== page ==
UPDATED: Monday, April 22, 2013 - 9:14am
The answer to the question why hospitals must be clean is not as straightforward as you might think. The most obvious reason is infection control, but that is certainly not the only goal. Hospitals spends millions of dollars on housekeeping products and staff to wash floors, clean linens and manage day to day chores that have little to do with the spread of bacteria. Consider some of the key reasons that cleanliness is the only way to go in a hospital environment.
Remaining positive is a key part of the healing process. The mind is a complex organ that maintains control over every aspect of body functioning. It is easy to get depressed when sick, especially if you have to spend time in the hospital. One way medical facilities help fight natural urges to feel sorry for oneself is by providing a clean and fresh looking space and dressing staff in bright outfits like Grey's Anatomy scrubs.
The mood enhancement of a clean environment extends beyond the patients. Visitors and employees also benefit from that hospital sparkle. Keeping the facility in shape is part of maintaining a clean feel. Shiny, polished floors, for example, have little to do with dirt. A clean floor doesn’t necessarily have to shine, but the regular polishing helps promote a sense of well-being.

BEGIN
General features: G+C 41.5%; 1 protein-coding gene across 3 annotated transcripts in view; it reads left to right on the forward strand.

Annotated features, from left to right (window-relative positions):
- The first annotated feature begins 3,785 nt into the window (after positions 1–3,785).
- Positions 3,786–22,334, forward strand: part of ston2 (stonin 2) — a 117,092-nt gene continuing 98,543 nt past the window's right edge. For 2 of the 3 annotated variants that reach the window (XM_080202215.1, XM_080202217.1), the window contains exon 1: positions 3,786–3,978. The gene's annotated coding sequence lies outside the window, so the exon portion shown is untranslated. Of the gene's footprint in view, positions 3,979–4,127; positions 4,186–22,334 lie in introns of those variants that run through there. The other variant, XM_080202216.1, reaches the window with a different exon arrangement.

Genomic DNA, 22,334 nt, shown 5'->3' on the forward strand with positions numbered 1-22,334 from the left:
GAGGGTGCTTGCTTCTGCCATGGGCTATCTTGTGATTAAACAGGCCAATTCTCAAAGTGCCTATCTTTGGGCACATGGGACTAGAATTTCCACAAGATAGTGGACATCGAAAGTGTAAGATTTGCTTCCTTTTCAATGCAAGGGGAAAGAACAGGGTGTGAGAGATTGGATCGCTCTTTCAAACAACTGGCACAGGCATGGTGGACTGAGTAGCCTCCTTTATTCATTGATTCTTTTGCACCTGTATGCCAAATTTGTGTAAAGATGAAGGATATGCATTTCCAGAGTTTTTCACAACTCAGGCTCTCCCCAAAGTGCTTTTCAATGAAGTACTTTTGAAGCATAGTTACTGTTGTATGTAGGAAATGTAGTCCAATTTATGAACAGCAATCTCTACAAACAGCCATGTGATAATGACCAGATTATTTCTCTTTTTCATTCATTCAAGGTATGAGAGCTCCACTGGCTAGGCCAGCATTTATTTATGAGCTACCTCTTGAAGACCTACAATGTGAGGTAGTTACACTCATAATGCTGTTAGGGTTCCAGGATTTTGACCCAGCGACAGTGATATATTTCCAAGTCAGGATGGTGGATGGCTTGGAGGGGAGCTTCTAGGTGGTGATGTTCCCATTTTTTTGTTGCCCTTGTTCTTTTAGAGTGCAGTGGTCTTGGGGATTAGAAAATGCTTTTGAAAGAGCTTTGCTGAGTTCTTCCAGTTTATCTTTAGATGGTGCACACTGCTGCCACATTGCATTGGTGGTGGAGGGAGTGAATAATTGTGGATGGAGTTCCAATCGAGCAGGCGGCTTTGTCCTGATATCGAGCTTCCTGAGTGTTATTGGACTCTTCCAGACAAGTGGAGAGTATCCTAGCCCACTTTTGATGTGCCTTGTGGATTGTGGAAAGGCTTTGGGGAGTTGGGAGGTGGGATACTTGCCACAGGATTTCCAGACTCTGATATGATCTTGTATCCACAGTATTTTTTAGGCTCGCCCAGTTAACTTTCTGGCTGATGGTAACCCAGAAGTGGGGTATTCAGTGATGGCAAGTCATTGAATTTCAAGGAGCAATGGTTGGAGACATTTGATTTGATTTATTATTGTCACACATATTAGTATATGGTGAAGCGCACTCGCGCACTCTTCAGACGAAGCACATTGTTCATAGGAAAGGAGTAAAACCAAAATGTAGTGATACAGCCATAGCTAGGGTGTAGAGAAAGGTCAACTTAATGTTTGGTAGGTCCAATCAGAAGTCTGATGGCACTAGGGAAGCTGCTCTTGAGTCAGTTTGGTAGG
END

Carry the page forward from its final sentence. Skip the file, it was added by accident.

Cost of Upkeep
There is little doubt that hospitals spend a lot of money on upkeep, but a proactive approach to keeping the facility clean is a budget saver. Environmental agencies inspect medical businesses often. If the building fails to meet industry standards set by organizations such as the Centers for Disease Control and Prevention and the Environmental Protection Agency, the facility faces not only closure but also significant fines.
Hospitals make cleanliness a habit to avoid problems with regulatory agencies, and to reduce the cost of upkeep. If you let your house get dirty, it costs more to get it back in shape. The same is true for commercial spaces. Clean as you go is a priority at a hospital environment. Staff must come to work dressed in hygienic scrubs to promote that concept.
Of course, infection control is the primary reason that hospital must remain clean. The CDC reports that 100,000 patients die each year from infections related to medical care in the United States. It is not possible to eliminate the risk, but hospitals work to prevent the spread of bacteria.
Patients that require hospital stay may have a more difficult time fighting off an infection. That is why a medical facility has different standards than an office building or a school. Little things like requiring the staff to wear fresh scrubs are part of the steps taken to control bacteria and keep the space clean. In addition, a hospital uses sterile equipment for procedures commonly associated with infection like catheters, invasive surgery and ventilator usage.
Reducing the spread of bacteria is why there are cleanliness standards set for hospitals but just part of the story. People naturally connect health and cleanliness. When you see a nurse or doctor, you want them to be wearing clean uniforms. The concept is as much psychological as it is medical.